Brace Yourselves for 2023, Economic Forecasters Say

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That's when Americans should brace themselves for an economic recession and a benchmark interest rate over 3 percentage points higher than it is now, according to a new forecast.

The Federal Reserve’s war on inflation will cause enough collateral damage to the economy to send it into a recession by “late 2023,” economists at Deutsche Bank wrote in a report released Tuesday. Plus, inflation is so high that the fight against it—waged through a series of increases to the benchmark fed funds rate—will be particularly forceful, they said. The Fed will hike the rate, which had been at virtually zero until recently, to over 3.5% by next summer—even higher than the latest Fed projection of 2.8%, they predicted.

The Deutsche economists’ forecast—one of the more emphatic recession warnings from experts—is a notable downgrade from their outlook in December. Since then, the trajectory of inflation has gotten worse and a war has broken out in Ukraine. Russia’s invasion of Ukraine has made the Fed’s inflation challenge much tougher by threatening the global supply of oil and other commodities produced by Russia, including food. The threat has triggered higher prices, including for gasoline and the oil it’s made from, they said.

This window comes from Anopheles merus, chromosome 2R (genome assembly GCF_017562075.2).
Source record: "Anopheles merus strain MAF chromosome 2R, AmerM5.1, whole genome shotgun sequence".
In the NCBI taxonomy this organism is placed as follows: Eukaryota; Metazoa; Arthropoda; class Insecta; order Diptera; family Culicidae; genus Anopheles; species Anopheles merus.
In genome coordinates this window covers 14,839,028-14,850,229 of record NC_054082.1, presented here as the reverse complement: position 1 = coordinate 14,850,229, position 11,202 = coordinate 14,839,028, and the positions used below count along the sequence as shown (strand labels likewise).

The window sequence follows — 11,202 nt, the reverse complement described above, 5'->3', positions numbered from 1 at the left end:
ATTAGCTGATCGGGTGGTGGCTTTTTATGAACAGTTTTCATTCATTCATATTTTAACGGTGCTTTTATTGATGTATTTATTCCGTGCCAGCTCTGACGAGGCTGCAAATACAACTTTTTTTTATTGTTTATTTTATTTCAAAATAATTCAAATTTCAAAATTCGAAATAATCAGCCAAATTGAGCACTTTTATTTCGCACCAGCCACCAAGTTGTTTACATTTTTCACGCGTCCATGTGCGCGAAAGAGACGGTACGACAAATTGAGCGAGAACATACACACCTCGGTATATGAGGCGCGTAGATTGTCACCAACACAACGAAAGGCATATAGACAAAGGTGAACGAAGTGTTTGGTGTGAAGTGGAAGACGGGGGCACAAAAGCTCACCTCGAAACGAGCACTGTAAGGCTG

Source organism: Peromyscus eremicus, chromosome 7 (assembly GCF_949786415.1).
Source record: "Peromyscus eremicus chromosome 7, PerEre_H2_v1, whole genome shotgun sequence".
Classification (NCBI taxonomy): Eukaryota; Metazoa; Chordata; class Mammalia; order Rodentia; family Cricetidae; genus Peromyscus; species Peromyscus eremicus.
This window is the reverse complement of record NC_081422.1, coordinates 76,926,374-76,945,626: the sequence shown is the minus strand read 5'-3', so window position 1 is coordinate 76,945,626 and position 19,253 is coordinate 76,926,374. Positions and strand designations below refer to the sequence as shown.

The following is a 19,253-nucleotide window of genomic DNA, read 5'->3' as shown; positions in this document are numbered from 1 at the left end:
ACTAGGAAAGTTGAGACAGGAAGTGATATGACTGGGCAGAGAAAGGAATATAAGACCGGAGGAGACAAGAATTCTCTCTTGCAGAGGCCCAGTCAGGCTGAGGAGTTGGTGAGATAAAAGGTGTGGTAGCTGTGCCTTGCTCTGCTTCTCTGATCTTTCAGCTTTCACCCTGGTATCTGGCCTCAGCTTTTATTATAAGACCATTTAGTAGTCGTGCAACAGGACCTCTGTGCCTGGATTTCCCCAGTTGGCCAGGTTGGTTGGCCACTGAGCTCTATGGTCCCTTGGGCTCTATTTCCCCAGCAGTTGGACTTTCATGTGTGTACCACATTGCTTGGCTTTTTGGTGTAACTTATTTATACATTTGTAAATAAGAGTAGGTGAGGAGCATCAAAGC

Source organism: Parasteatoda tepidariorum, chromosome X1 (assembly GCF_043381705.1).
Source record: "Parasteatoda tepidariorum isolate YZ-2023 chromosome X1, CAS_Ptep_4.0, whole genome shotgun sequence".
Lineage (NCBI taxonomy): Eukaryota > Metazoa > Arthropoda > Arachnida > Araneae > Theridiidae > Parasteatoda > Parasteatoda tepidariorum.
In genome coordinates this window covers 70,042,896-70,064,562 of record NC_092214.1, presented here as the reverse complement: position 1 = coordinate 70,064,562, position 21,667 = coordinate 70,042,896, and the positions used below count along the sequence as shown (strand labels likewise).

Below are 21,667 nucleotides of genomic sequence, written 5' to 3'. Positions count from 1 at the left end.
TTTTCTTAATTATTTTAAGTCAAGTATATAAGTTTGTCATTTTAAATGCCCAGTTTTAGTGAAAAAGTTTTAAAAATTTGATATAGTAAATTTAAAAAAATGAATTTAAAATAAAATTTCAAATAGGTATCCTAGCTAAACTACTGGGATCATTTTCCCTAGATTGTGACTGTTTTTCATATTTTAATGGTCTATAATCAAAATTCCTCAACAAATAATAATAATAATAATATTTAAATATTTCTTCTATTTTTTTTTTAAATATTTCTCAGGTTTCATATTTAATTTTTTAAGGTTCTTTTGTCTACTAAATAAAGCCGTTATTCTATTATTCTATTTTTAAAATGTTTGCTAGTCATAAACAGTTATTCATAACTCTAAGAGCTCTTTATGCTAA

“When we last updated our view in early December, the global economy was entering perilous waters with storm clouds looming. At the time, we still saw reaching the safe harbor of a soft landing as the most plausible outcome, though just barely so,” the economists wrote. “In the near term, growth should remain resilient, but we now anticipate a recession occurring towards late 2023.”

In their scenario, not only will interest rates for credit cards, car loans, and other kinds of loans go up (many loans charge the “prime rate,” which is based on the fed funds rate, plus a set amount,) but jobs will be harder to come by. Today’s market, where positions are plentiful and employers are desperate to hire, will fade and the unemployment rate will top 5% by 2024, well above the 3.6% we have now, they said.

The Fed must walk a tightrope as it attempts to raise borrowing costs and discourage spending just enough to tamp down inflation but not enough to hobble the economy.

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